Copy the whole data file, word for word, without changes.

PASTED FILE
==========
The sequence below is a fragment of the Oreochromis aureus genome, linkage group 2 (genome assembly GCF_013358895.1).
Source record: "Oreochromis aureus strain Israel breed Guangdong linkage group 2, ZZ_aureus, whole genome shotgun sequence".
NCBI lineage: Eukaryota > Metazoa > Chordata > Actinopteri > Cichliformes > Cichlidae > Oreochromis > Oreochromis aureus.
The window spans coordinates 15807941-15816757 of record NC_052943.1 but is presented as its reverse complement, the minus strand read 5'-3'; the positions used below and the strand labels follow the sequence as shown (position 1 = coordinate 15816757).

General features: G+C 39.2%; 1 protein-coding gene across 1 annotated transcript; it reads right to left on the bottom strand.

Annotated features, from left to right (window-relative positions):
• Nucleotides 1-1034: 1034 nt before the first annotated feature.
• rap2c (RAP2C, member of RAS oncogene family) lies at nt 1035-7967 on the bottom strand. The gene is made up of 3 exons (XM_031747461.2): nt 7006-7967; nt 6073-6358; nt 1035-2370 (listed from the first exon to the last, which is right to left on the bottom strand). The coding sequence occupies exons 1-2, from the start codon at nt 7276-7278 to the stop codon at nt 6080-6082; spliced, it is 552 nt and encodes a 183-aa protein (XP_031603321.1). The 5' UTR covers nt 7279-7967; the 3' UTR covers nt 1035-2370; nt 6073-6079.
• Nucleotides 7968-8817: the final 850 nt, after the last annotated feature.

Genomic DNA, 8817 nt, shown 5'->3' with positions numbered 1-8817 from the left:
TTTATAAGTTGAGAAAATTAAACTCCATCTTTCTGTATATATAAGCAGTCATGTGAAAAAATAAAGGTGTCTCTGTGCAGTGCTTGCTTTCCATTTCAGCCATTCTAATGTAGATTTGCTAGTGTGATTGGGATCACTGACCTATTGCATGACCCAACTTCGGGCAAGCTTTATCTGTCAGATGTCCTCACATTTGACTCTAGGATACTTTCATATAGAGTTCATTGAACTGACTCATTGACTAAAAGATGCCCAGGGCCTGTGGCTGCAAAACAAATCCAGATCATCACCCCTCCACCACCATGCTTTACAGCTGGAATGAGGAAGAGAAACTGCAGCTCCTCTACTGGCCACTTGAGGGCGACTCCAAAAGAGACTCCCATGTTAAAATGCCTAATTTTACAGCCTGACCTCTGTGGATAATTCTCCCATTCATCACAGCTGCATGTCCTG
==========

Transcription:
The sequence below is a fragment of the Oreochromis aureus genome, linkage group 2 (genome assembly GCF_013358895.1).
Source record: "Oreochromis aureus strain Israel breed Guangdong linkage group 2, ZZ_aureus, whole genome shotgun sequence".
NCBI lineage: Eukaryota > Metazoa > Chordata > Actinopteri > Cichliformes > Cichlidae > Oreochromis > Oreochromis aureus.
The window spans coordinates 15807941-15816757 of record NC_052943.1 but is presented as its reverse complement, the minus strand read 5'-3'; the positions used below and the strand labels follow the sequence as shown (position 1 = coordinate 15816757).

General features: G+C 39.2%; 1 protein-coding gene across 1 annotated transcript; it reads right to left on the bottom strand.

Annotated features, from left to right (window-relative positions):
• Nucleotides 1-1034: 1034 nt before the first annotated feature.
• rap2c (RAP2C, member of RAS oncogene family) lies at nt 1035-7967 on the bottom strand. The gene is made up of 3 exons (XM_031747461.2): nt 7006-7967; nt 6073-6358; nt 1035-2370 (listed from the first exon to the last, which is right to left on the bottom strand). The coding sequence occupies exons 1-2, from the start codon at nt 7276-7278 to the stop codon at nt 6080-6082; spliced, it is 552 nt and encodes a 183-aa protein (XP_031603321.1). The 5' UTR covers nt 7279-7967; the 3' UTR covers nt 1035-2370; nt 6073-6079.
• Nucleotides 7968-8817: the final 850 nt, after the last annotated feature.

Genomic DNA, 8817 nt, shown 5'->3' with positions numbered 1-8817 from the left:
TTTATAAGTTGAGAAAATTAAACTCCATCTTTCTGTATATATAAGCAGTCATGTGAAAAAATAAAGGTGTCTCTGTGCAGTGCTTGCTTTCCATTTCAGCCATTCTAATGTAGATTTGCTAGTGTGATTGGGATCACTGACCTATTGCATGACCCAACTTCGGGCAAGCTTTATCTGTCAGATGTCCTCACATTTGACTCTAGGATACTTTCATATAGAGTTCATTGAACTGACTCATTGACTAAAAGATGCCCAGGGCCTGTGGCTGCAAAACAAATCCAGATCATCACCCCTCCACCACCATGCTTTACAGCTGGAATGAGGAAGAGAAACTGCAGCTCCTCTACTGGCCACTTGAGGGCGACTCCAAAAGAGACTCCCATGTTAAAATGCCTAATTTTACAGCCTGACCTCTGTGGATAATTCTCCCATTCATCACAGCTGCATGTCCTG